Validated Label Materials

In the medical device market, using the correct label materials is crucial. Using the wrong adhesive, label, or ribbon can result in noncompliance and labeling errors. Validation is not just about the materials. The combination of those materials is also important.

Warren Ward-Stacey

With the ongoing need to reduce packaging and labeling costs, how can manufacturers ensure that trying to cut the cost of consumables does not actually add cost through errors and recalls?

Medical device companies spend time and resources on the label format validation processes. The goal is to ensure that, when a company sends a label to print, all the drivers and other components are correct. However, businesses increasingly are failing to match the materials and ribbons they use for quality.

Over the last four years, the price of label stock has increased, leading to an increase of as much as 20 percent in overall costs. However, simply buying the cheapest materials is more likely than not a false economy. If a business cannot guarantee that the label it prints will last as long as the product's shelf life, that business is at risk of noncompliance.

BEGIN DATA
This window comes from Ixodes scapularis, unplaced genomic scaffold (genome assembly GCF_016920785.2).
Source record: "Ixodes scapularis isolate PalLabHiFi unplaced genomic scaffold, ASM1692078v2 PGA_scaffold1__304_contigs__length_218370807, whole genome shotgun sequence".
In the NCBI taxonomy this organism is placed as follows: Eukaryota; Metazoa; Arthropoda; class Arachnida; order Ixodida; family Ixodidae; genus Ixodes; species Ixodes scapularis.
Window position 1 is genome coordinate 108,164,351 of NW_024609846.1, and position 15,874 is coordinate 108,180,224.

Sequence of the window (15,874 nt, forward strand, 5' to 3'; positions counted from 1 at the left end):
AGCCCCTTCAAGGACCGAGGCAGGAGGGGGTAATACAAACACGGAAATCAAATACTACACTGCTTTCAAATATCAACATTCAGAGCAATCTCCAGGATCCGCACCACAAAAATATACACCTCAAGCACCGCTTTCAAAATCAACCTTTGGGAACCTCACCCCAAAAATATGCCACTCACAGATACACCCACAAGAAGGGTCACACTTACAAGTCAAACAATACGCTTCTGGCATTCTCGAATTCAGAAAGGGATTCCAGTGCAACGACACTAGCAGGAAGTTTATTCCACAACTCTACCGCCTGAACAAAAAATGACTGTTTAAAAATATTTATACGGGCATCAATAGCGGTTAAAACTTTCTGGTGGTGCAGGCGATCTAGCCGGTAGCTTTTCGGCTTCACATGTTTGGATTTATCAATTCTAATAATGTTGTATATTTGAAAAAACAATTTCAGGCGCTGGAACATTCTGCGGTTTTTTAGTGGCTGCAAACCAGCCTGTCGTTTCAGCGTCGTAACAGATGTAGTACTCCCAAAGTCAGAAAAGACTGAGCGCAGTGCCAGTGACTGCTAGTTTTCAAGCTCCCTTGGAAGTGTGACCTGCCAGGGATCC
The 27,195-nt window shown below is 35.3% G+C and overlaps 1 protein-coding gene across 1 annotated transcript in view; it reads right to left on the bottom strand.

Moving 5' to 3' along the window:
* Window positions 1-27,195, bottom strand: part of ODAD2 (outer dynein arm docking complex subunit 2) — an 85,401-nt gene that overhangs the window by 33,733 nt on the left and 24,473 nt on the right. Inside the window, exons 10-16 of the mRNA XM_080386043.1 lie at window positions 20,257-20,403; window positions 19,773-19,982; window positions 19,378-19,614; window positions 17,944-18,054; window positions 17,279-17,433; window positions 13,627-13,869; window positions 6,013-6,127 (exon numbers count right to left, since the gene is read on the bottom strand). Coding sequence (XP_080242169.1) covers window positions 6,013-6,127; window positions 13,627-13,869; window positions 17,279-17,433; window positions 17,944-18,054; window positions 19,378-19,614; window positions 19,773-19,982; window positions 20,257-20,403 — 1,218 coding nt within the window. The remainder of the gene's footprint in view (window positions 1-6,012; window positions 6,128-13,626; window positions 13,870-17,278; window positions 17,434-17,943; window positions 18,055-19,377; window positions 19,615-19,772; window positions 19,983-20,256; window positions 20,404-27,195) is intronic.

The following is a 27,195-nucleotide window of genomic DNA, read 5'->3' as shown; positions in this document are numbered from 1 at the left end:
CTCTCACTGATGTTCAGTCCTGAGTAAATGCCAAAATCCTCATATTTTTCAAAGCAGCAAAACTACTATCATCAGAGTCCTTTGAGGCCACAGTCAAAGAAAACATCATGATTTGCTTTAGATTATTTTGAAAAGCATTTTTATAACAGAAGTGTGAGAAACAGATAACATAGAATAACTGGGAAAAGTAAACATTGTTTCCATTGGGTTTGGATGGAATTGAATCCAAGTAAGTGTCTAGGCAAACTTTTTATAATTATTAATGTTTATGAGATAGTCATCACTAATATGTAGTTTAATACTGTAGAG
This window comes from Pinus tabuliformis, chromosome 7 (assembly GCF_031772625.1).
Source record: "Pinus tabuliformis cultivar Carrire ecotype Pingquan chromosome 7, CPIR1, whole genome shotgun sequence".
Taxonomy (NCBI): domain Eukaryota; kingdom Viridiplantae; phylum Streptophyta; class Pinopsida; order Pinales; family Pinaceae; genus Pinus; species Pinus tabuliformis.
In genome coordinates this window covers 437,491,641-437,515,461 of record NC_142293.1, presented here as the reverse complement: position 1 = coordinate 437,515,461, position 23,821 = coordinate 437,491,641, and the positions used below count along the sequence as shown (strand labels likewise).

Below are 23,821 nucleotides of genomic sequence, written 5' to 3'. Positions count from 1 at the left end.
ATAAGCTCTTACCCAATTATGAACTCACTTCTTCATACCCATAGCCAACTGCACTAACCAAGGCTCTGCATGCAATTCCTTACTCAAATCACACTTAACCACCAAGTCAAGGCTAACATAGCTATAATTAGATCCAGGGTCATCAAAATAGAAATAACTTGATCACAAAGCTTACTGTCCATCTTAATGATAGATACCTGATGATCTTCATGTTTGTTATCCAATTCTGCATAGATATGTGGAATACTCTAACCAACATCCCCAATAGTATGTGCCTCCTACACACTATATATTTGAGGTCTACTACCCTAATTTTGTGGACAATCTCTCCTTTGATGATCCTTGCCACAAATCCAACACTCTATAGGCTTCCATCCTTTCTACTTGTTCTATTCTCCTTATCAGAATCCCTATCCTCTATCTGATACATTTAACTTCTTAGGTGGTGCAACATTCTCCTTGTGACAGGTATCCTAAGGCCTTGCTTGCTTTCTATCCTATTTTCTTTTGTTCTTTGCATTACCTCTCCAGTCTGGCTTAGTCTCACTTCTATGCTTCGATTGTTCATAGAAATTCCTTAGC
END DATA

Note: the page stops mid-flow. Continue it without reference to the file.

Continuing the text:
Furthermore, if an organization ends up throwing away more labels due to quality issues, this has clear cost implications. But there are additional hidden risks. Does the organization know how many labels are being thrown away? Is it destroying and reconciling these labels? If there is any doubt over this, then there is the additional risk that the labels will be used on counterfeit products.

The risks associated with using unvalidated label materials are undoubtedly high. Seeking small cost benefits by buying cheap label stock is a false economy and risks undoing any effort the organization has put into developing validated labeling processes.

 

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Warren Ward-Stacey, Sales Director, Prisym ID

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